Better Health: Smart Health Commentary Better Health (TM): smart health commentary

Latest Posts

The NIH To Hold A Course On Medicine In The Media

The NIH is doing it’s best to get science writers on the right track when it comes to responsible health reporting by holding an annual course on Medicine in the Media.

The National Institutes of Health’s Office of Medical Applications of Research (OMAR) presents a free annual training opportunity to help develop journalists’ and editors’ ability to evaluate and report on medical research. The course curriculum builds on the best of prior years’ offerings to create an intensive learning experience with hands-on application.

When I read about the course on Gary Schwitzer’s tweet stream, I got really excited and started scouring the NIH course site to listen to some of the fabulous speakers in the 2011 course, which just finished in July. I was disappointed to discover Read more »

*This blog post was originally published at The Blog That Ate Manhattan*

What We Want In Health News Is Often Not What We Need

News of the World wasn’t read by 15 percent of the British public because it told people what they should know. It got there by giving them what they wanted: stories about the peccadilloes of the rich and famous, accounts of the gross incompetence of government and of course, pictures of naked ladies.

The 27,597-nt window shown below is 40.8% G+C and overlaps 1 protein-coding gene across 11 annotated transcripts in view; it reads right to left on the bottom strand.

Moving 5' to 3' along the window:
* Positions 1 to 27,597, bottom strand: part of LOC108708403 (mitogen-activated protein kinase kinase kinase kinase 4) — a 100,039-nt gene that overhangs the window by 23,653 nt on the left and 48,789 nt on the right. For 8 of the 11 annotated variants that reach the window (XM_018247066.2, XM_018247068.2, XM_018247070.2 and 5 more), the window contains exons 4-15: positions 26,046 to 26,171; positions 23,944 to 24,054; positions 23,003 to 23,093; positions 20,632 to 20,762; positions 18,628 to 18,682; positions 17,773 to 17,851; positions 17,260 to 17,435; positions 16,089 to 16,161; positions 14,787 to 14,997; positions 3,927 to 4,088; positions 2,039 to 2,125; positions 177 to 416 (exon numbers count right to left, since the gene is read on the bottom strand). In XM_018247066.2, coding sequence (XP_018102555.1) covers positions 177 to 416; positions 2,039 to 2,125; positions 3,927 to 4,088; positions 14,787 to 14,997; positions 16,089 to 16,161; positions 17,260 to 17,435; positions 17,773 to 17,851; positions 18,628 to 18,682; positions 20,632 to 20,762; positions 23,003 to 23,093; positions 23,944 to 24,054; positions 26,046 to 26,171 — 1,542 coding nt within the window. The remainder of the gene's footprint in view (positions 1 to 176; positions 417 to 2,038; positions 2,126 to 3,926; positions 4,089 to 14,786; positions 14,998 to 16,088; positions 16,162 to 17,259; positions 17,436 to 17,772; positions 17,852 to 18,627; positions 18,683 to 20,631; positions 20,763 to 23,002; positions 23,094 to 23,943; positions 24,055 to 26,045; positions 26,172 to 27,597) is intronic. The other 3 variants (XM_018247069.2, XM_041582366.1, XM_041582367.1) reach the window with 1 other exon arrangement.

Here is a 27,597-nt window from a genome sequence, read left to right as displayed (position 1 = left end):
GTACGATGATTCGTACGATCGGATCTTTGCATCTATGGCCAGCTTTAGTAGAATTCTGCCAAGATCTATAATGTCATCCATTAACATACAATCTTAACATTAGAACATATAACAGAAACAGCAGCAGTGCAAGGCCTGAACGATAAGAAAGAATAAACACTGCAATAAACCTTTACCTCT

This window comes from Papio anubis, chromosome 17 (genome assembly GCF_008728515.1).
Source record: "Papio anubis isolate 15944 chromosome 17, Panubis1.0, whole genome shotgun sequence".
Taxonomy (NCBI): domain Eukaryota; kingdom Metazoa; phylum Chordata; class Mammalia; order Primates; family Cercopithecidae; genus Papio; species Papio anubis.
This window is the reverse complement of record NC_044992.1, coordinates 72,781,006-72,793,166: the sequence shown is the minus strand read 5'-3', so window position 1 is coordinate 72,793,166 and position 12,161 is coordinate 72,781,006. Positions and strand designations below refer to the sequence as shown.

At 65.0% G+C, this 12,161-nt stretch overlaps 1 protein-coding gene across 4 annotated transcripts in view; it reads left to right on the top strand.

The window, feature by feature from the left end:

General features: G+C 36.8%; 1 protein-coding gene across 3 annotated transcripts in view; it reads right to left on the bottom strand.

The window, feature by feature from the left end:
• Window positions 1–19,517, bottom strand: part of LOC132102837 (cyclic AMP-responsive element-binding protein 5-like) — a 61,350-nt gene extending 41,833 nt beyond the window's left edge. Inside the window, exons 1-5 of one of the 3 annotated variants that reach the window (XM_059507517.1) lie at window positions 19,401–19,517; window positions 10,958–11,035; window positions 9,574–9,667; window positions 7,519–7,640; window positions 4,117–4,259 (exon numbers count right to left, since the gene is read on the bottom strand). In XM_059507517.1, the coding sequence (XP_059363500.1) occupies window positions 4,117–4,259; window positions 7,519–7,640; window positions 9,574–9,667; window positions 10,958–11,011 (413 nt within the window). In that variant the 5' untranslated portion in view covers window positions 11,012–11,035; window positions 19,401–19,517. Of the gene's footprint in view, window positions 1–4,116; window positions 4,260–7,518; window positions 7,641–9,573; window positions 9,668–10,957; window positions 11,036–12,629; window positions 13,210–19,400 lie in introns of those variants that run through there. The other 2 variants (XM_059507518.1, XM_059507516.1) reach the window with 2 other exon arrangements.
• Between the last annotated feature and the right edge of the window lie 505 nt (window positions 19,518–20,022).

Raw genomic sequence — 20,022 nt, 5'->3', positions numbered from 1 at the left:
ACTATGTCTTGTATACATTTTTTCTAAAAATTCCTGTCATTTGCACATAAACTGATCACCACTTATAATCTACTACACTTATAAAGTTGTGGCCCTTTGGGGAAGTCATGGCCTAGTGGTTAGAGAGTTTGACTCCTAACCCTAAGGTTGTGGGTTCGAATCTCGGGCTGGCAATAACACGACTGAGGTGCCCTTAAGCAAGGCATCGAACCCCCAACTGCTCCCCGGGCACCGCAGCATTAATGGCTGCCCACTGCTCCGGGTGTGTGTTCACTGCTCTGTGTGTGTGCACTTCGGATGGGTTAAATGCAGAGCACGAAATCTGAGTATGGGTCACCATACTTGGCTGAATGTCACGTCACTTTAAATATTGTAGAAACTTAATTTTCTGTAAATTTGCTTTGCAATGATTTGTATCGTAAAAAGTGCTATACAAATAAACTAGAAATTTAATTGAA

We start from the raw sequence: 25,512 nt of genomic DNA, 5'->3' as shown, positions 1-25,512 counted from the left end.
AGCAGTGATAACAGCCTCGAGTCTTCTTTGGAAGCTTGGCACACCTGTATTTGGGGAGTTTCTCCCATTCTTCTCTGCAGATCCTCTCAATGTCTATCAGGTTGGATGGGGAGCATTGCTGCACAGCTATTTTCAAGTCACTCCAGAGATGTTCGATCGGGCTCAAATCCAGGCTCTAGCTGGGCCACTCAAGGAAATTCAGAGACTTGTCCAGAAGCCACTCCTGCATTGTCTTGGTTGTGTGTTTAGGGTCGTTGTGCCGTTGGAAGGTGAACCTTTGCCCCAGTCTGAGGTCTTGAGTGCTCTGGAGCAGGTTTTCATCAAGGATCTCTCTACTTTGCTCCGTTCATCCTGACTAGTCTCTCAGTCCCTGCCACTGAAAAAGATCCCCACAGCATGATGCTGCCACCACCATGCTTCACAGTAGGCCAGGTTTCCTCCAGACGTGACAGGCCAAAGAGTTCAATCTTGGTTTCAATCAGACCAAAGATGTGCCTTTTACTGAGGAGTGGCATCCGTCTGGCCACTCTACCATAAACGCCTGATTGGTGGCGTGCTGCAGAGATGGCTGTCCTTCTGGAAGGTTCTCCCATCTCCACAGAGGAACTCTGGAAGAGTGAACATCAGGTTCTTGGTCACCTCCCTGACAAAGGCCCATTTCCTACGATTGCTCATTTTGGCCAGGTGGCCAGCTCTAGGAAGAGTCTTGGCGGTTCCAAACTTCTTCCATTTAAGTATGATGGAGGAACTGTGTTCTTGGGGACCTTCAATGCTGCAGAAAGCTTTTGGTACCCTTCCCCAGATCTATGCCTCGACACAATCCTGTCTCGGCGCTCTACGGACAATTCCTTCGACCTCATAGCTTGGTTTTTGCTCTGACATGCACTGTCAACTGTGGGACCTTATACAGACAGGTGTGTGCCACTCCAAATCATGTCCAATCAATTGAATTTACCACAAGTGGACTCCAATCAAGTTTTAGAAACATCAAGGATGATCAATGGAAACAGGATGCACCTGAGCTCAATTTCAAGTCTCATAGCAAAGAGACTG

Setting aside the fact that News of the World is no more, its publishers and editors knew how to sell the “news.”  As free online news replaces print, every click, every page view, every second of viewing per page is tracked in the fierce competition for ad dollars, and so the selling of news increasingly influences its reporting.  Titles, format and content are tweaked by editors to “optimize the metrics.” Reporters succeed and fail based on their ability to write articles that attract eyeballs, not Pulitzer prizes.

In the health domain, the effects of these demands were described in a series of conversations the Center for Advancing Health hosted with health care journalists over the past month.*  The themes that emerged were that journalists are often encouraged to: Read more »